JACKSONVILLE, Fla. -- It's the case that's captured the nation's attention. Trayvon Martin, 17, shot and killed by neighborhood watch captain, George Zimmerman, 28.
Zimmerman said he shot the teen in self defense. Pictures prove he took a beating. But Trayvon's family believes Zimmerman racially profiled the African-American teenager as a prowler, and intentionally gunned down an unarmed kid who was carrying only an iced tea and a bag of Skittles.
The State Attorney's Office released new evidence in the case Wednesday. In that evidence was a recorded statement from the Sanford 7/11 clerk who waited on Trayvon moments before he was killed on February 26th.
An investigator asked the clerk, "Did you know you were the 7/11 clerk that sold him the famous bag of Skittles?" The witness replied, "Nah." He didn't remember Trayvon. The clerk says Trayvon was just another customer on an otherwise normal day.
Also released were documents showing Zimmerman's DNA was on the gun he used to shoot Trayvon. That same report said Trayvon's DNA was not on the gun, meaning that while he may have reached for the weapon as Zimmerman claimed, the teenager never touched it.
We also heard Trayvon's father, Tracy Martin, call Sanford Police to report his son missing. A dispatcher asked, "Does he know anybody in the area that he might have gone to? A friend's house or something like that?"
Tracy Martin replied, "No. I have a nephew up here. But he's not at my nephew's house. He hasn't been over there either."
Trayvon was from the Miami area and didn't know anyone in Sanford. That's why his dad quickly became suspicious when his son didn't come home that rainy February night.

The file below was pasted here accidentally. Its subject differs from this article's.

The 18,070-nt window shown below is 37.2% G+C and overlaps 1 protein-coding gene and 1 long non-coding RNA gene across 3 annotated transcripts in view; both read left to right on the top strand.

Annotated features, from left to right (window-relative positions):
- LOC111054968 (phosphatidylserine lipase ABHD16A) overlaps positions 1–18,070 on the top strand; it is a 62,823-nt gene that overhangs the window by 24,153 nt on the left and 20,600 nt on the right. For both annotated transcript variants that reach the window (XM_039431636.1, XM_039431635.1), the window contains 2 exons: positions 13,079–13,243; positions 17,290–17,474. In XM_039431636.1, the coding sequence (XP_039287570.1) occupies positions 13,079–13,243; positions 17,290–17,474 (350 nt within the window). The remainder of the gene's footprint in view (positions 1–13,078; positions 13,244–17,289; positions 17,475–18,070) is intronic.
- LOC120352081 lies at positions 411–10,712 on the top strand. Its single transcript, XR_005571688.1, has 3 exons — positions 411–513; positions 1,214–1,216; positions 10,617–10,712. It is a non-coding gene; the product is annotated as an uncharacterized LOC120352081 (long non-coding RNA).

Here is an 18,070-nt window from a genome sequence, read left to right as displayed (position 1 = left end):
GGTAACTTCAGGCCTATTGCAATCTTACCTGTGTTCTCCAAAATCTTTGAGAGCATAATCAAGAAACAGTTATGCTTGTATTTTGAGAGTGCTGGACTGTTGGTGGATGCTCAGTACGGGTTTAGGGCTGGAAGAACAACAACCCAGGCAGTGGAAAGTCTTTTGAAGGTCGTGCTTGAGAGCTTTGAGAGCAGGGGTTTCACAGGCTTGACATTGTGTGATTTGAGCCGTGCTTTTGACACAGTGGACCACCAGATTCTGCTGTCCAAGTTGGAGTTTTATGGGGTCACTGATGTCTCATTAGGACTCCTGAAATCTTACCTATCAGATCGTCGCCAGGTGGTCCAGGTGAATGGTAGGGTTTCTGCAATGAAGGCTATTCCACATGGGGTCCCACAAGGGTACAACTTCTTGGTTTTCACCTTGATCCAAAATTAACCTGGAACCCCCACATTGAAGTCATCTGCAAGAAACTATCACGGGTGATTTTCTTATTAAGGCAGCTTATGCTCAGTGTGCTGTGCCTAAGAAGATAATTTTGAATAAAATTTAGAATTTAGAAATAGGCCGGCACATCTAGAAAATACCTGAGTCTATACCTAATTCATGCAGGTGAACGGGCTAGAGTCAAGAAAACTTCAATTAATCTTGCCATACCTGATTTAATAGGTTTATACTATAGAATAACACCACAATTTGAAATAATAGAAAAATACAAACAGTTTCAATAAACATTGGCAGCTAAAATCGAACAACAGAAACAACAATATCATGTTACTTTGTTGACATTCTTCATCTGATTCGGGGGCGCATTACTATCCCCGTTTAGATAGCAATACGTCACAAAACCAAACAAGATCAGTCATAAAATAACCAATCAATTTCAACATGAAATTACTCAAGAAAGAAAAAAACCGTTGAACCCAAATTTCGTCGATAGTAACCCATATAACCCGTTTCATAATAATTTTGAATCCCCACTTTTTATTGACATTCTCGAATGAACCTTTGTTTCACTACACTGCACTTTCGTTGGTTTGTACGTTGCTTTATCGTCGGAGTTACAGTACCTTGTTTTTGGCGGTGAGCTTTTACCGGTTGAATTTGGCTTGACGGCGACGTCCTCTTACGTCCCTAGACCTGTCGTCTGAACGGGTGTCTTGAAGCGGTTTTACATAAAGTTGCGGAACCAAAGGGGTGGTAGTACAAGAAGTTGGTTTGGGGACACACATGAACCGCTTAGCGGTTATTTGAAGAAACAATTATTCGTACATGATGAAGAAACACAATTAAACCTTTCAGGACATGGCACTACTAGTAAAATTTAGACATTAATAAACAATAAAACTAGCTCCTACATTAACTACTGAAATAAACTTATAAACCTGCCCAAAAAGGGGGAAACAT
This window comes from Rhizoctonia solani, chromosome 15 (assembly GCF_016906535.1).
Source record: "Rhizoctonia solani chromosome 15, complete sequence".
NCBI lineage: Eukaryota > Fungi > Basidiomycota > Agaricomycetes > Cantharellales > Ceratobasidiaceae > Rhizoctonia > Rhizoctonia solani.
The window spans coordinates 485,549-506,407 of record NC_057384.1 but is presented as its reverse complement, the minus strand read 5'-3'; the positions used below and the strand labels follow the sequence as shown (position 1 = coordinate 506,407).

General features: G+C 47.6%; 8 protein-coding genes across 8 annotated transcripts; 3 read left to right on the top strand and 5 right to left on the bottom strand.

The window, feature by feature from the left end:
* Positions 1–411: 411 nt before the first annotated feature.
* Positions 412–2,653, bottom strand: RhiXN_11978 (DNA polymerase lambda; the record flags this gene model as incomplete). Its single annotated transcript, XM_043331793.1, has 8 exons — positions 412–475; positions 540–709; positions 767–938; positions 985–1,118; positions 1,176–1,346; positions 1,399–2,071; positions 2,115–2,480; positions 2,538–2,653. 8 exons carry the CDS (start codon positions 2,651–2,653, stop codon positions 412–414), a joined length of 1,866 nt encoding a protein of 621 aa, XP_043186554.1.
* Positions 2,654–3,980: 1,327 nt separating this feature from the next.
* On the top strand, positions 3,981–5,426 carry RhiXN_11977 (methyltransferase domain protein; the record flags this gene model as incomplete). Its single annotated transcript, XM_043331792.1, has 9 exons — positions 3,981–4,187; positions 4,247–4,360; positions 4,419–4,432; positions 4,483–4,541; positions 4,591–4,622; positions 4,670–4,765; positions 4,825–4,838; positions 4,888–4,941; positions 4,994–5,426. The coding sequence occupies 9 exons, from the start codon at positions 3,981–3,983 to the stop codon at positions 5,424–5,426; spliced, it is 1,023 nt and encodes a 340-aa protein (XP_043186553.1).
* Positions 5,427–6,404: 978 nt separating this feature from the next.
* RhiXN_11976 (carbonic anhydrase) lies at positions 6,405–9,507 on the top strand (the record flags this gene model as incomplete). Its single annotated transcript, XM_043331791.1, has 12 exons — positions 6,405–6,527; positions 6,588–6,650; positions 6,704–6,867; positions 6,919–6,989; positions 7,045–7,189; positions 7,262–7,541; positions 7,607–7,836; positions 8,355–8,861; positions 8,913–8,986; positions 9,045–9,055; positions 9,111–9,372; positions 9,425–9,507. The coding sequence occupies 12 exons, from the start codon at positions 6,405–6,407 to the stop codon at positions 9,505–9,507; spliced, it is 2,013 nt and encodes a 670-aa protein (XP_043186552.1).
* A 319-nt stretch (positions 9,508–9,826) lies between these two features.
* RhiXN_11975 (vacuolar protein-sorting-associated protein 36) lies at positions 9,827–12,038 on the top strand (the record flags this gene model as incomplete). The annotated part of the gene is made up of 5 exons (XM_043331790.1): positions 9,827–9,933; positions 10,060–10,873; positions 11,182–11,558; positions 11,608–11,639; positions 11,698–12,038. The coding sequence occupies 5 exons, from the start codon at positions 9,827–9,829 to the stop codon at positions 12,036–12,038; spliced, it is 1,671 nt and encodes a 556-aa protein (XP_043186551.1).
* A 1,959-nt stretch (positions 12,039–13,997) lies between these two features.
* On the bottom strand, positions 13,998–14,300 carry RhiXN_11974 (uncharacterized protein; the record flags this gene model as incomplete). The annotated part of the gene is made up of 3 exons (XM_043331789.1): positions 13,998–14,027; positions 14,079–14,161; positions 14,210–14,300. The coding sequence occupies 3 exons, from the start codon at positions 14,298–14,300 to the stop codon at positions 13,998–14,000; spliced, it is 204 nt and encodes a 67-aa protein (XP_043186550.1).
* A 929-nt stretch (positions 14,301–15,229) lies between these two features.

Local defense attorney Randy Reep has been following the Zimmerman case closely for Action News. After a quick review of the new evidence, he said he didn't see any big surprises or anything that would change public opinion.
"I think people have sort of come down where they would on the Zimmerman thing," said Reep. He went on to say, "The DNA suggests that Zimmerman could be the only one that shoots the gun. Which is to say that evidence value is zero, because I think that's the one thing that's well established. Everybody agrees Zimmerman pulled the trigger."
The 7/11 clerk didn't offer any new information either. But Reep says that interview was still an important step in the investigative process. He said, "The defense attorneys wouldn't be doing their jobs if they weren't finding every possible witness, someone that could kind of be proving someone's innocence. "
Proving Zimmerman's innocence his defense team's No. 1 priority. And it's their job to gather as much evidence as they can. But ultimately, it could be a jury's job to decide whether Zimmerman killed Trayvon in self defense or in cold blood.
And as more and more evidence is released, Reep says finding an impartial jury becomes more and more difficult. "It just exposes the opportunity for more people to know about the case, so that could taint a potential jury pool in that way."
Right now, Zimmerman is in hiding awaiting trial. No trial date has been set.